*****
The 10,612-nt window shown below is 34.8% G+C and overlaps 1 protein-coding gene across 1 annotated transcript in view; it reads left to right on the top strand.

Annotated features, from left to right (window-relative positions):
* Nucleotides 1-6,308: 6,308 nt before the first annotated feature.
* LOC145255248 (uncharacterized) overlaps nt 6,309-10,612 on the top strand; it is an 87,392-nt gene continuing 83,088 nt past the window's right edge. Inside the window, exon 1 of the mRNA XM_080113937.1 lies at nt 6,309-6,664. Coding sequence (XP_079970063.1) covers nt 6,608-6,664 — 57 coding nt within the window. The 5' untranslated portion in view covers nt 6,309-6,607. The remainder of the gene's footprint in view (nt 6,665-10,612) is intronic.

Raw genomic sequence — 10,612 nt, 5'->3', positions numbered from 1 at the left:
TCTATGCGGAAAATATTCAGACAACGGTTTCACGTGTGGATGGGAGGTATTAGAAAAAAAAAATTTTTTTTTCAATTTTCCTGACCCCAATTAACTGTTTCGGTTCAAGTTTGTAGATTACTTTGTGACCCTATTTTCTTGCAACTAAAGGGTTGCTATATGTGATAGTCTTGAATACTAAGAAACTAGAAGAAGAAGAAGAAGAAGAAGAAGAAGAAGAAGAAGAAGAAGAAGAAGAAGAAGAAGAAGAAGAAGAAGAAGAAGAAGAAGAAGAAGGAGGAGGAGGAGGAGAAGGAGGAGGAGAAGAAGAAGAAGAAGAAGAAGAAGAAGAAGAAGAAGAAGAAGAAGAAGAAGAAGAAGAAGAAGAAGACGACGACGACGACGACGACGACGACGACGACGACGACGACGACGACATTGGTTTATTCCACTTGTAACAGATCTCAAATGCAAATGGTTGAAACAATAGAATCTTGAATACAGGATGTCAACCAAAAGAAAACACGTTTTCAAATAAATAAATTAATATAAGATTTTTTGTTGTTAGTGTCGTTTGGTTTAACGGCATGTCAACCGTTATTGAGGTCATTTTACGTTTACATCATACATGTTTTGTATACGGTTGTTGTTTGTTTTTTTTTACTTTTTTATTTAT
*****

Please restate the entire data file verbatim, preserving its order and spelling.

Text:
The 10,612-nt window shown below is 34.8% G+C and overlaps 1 protein-coding gene across 1 annotated transcript in view; it reads left to right on the top strand.

Annotated features, from left to right (window-relative positions):
* Nucleotides 1-6,308: 6,308 nt before the first annotated feature.
* LOC145255248 (uncharacterized) overlaps nt 6,309-10,612 on the top strand; it is an 87,392-nt gene continuing 83,088 nt past the window's right edge. Inside the window, exon 1 of the mRNA XM_080113937.1 lies at nt 6,309-6,664. Coding sequence (XP_079970063.1) covers nt 6,608-6,664 — 57 coding nt within the window. The 5' untranslated portion in view covers nt 6,309-6,607. The remainder of the gene's footprint in view (nt 6,665-10,612) is intronic.

Raw genomic sequence — 10,612 nt, 5'->3', positions numbered from 1 at the left:
TCTATGCGGAAAATATTCAGACAACGGTTTCACGTGTGGATGGGAGGTATTAGAAAAAAAAAATTTTTTTTTCAATTTTCCTGACCCCAATTAACTGTTTCGGTTCAAGTTTGTAGATTACTTTGTGACCCTATTTTCTTGCAACTAAAGGGTTGCTATATGTGATAGTCTTGAATACTAAGAAACTAGAAGAAGAAGAAGAAGAAGAAGAAGAAGAAGAAGAAGAAGAAGAAGAAGAAGAAGAAGAAGAAGAAGAAGAAGAAGAAGAAGAAGAAGGAGGAGGAGGAGGAGAAGGAGGAGGAGAAGAAGAAGAAGAAGAAGAAGAAGAAGAAGAAGAAGAAGAAGAAGAAGAAGAAGAAGAAGAAGAAGACGACGACGACGACGACGACGACGACGACGACGACGACGACGACGACATTGGTTTATTCCACTTGTAACAGATCTCAAATGCAAATGGTTGAAACAATAGAATCTTGAATACAGGATGTCAACCAAAAGAAAACACGTTTTCAAATAAATAAATTAATATAAGATTTTTTGTTGTTAGTGTCGTTTGGTTTAACGGCATGTCAACCGTTATTGAGGTCATTTTACGTTTACATCATACATGTTTTGTATACGGTTGTTGTTTGTTTTTTTTTACTTTTTTATTTAT